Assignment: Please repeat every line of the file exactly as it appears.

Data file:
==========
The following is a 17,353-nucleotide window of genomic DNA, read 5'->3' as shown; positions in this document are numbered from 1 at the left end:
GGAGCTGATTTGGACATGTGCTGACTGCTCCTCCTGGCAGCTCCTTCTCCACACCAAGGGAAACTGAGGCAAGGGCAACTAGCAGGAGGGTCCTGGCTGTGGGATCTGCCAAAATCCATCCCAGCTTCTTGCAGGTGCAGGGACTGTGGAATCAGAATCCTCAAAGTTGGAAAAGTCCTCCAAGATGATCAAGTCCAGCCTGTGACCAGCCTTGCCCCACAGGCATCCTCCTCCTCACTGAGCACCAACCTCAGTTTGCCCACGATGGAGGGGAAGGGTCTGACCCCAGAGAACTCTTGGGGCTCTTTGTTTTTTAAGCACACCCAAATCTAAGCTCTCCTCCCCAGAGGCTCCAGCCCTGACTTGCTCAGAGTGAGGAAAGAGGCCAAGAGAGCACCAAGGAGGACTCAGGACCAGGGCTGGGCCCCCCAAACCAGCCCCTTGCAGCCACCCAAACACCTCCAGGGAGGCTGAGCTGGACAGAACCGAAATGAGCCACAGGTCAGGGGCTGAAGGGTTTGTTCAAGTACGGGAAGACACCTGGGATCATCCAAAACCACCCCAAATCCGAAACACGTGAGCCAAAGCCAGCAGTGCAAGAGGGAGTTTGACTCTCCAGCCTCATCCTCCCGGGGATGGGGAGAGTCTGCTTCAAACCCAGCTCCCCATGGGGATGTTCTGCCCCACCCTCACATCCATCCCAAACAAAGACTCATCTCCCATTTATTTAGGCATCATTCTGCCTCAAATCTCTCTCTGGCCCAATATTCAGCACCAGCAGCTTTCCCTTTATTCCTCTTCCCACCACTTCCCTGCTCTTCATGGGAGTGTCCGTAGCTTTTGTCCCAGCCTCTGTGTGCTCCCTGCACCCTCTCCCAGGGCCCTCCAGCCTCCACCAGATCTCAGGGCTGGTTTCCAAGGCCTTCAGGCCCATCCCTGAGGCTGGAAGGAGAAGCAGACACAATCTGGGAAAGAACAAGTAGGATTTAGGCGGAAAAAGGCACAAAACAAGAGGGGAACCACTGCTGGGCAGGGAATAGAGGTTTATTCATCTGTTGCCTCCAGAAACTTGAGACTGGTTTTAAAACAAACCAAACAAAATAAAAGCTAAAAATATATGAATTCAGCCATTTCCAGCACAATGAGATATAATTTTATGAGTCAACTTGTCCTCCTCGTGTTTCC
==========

The following is a 17,353-nucleotide window of genomic DNA, read 5'->3' as shown; positions in this document are numbered from 1 at the left end:
GGAGCTGATTTGGACATGTGCTGACTGCTCCTCCTGGCAGCTCCTTCTCCACACCAAGGGAAACTGAGGCAAGGGCAACTAGCAGGAGGGTCCTGGCTGTGGGATCTGCCAAAATCCATCCCAGCTTCTTGCAGGTGCAGGGACTGTGGAATCAGAATCCTCAAAGTTGGAAAAGTCCTCCAAGATGATCAAGTCCAGCCTGTGACCAGCCTTGCCCCACAGGCATCCTCCTCCTCACTGAGCACCAACCTCAGTTTGCCCACGATGGAGGGGAAGGGTCTGACCCCAGAGAACTCTTGGGGCTCTTTGTTTTTTAAGCACACCCAAATCTAAGCTCTCCTCCCCAGAGGCTCCAGCCCTGACTTGCTCAGAGTGAGGAAAGAGGCCAAGAGAGCACCAAGGAGGACTCAGGACCAGGGCTGGGCCCCCCAAACCAGCCCCTTGCAGCCACCCAAACACCTCCAGGGAGGCTGAGCTGGACAGAACCGAAATGAGCCACAGGTCAGGGGCTGAAGGGTTTGTTCAAGTACGGGAAGACACCTGGGATCATCCAAAACCACCCCAAATCCGAAACACGTGAGCCAAAGCCAGCAGTGCAAGAGGGAGTTTGACTCTCCAGCCTCATCCTCCCGGGGATGGGGAGAGTCTGCTTCAAACCCAGCTCCCCATGGGGATGTTCTGCCCCACCCTCACATCCATCCCAAACAAAGACTCATCTCCCATTTATTTAGGCATCATTCTGCCTCAAATCTCTCTCTGGCCCAATATTCAGCACCAGCAGCTTTCCCTTTATTCCTCTTCCCACCACTTCCCTGCTCTTCATGGGAGTGTCCGTAGCTTTTGTCCCAGCCTCTGTGTGCTCCCTGCACCCTCTCCCAGGGCCCTCCAGCCTCCACCAGATCTCAGGGCTGGTTTCCAAGGCCTTCAGGCCCATCCCTGAGGCTGGAAGGAGAAGCAGACACAATCTGGGAAAGAACAAGTAGGATTTAGGCGGAAAAAGGCACAAAACAAGAGGGGAACCACTGCTGGGCAGGGAATAGAGGTTTATTCATCTGTTGCCTCCAGAAACTTGAGACTGGTTTTAAAACAAACCAAACAAAATAAAAGCTAAAAATATATGAATTCAGCCATTTCCAGCACAATGAGATATAATTTTATGAGTCAACTTGTCCTCCTCGTGTTTCC